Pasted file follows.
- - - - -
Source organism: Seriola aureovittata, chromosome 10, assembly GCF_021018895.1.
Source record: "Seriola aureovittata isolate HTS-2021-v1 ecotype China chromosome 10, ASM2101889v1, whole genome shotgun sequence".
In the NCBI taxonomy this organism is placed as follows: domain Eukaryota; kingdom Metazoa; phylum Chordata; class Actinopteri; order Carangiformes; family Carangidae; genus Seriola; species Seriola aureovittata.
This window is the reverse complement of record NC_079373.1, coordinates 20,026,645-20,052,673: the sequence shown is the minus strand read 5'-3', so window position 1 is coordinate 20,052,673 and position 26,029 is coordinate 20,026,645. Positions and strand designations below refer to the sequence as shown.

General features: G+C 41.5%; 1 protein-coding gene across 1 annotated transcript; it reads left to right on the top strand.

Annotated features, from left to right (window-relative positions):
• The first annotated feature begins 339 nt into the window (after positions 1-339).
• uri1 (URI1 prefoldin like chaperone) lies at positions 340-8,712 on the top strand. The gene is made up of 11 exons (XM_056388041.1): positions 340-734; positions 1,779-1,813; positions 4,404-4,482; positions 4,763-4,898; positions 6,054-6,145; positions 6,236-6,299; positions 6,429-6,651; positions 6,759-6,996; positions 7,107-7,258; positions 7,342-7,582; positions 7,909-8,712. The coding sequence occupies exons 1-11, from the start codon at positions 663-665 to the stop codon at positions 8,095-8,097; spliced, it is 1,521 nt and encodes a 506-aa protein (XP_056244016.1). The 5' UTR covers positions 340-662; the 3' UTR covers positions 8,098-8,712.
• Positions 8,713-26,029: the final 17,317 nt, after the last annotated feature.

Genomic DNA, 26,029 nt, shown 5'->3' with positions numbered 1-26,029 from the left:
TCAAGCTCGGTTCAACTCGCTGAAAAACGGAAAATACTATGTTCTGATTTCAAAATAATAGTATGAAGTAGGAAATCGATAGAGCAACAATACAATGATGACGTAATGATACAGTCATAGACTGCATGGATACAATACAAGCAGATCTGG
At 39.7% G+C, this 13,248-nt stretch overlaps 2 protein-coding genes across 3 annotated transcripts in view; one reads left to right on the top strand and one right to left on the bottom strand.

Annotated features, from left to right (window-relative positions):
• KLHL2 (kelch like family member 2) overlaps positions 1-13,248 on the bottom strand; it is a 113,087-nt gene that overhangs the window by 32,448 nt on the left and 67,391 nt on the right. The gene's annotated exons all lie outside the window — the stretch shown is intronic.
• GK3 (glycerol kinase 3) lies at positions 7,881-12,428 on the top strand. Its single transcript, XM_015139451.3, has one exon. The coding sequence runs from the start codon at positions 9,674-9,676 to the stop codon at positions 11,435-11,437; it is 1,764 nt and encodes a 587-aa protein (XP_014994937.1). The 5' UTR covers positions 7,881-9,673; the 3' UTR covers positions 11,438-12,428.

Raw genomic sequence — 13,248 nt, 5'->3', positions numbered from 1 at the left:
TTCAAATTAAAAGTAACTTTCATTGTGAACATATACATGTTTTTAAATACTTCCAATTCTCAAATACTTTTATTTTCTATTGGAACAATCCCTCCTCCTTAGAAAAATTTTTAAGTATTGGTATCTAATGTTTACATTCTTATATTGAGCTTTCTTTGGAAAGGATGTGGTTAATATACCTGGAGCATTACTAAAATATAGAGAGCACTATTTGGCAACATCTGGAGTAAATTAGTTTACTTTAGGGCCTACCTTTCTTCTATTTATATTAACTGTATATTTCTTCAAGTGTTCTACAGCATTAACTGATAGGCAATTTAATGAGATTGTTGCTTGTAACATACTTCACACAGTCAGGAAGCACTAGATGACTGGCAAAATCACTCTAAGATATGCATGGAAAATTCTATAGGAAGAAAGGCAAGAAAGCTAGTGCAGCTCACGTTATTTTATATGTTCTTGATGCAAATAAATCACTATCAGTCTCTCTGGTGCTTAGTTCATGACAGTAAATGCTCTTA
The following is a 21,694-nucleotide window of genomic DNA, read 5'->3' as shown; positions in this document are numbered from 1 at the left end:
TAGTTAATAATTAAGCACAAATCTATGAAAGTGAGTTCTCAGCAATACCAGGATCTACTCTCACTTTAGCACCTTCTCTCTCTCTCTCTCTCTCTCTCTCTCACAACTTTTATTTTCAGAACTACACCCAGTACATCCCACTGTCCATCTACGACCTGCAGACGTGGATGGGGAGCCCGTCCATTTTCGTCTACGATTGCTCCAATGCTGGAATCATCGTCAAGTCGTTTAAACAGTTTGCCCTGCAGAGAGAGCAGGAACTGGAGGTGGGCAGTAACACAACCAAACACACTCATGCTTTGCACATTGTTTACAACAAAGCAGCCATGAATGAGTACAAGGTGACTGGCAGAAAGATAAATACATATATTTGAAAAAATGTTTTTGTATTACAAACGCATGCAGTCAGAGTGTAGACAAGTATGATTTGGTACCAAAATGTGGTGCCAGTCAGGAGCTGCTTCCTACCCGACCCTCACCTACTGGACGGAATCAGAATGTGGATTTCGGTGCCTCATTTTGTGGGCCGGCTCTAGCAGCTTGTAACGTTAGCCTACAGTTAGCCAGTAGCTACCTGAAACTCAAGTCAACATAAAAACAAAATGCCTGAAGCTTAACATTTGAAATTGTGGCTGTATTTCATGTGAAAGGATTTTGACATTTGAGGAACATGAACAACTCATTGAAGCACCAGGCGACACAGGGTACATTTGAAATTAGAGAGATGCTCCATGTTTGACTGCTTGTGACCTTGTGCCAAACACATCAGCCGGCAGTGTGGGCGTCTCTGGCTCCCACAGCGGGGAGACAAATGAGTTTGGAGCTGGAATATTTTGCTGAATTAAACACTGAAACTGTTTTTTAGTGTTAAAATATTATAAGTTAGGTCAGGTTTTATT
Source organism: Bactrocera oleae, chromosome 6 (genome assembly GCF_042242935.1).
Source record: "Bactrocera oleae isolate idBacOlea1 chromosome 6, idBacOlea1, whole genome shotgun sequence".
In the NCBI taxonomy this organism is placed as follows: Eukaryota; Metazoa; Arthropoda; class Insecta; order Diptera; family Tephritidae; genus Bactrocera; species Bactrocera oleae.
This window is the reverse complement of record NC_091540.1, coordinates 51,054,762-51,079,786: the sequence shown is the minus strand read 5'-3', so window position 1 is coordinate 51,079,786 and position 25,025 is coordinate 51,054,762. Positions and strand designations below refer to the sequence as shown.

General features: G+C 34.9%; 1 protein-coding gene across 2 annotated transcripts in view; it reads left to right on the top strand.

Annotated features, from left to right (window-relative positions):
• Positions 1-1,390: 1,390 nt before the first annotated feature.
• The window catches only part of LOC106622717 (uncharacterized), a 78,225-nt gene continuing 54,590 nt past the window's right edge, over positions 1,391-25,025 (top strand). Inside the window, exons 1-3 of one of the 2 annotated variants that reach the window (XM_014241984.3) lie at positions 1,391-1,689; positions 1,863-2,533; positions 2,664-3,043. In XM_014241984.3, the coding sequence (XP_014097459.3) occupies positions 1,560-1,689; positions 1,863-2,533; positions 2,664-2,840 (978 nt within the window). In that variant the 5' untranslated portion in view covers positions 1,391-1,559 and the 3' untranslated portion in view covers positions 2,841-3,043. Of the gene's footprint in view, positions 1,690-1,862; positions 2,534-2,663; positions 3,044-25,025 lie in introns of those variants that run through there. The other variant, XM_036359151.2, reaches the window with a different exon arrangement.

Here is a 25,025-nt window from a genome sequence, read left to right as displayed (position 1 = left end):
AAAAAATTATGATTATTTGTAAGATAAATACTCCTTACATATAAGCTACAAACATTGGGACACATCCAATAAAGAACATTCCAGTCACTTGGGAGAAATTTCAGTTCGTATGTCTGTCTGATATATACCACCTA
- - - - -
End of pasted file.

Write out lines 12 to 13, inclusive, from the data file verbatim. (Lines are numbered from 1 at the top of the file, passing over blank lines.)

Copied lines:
At 39.7% G+C, this 13,248-nt stretch overlaps 2 protein-coding genes across 3 annotated transcripts in view; one reads left to right on the top strand and one right to left on the bottom strand.

Annotated features, from left to right (window-relative positions):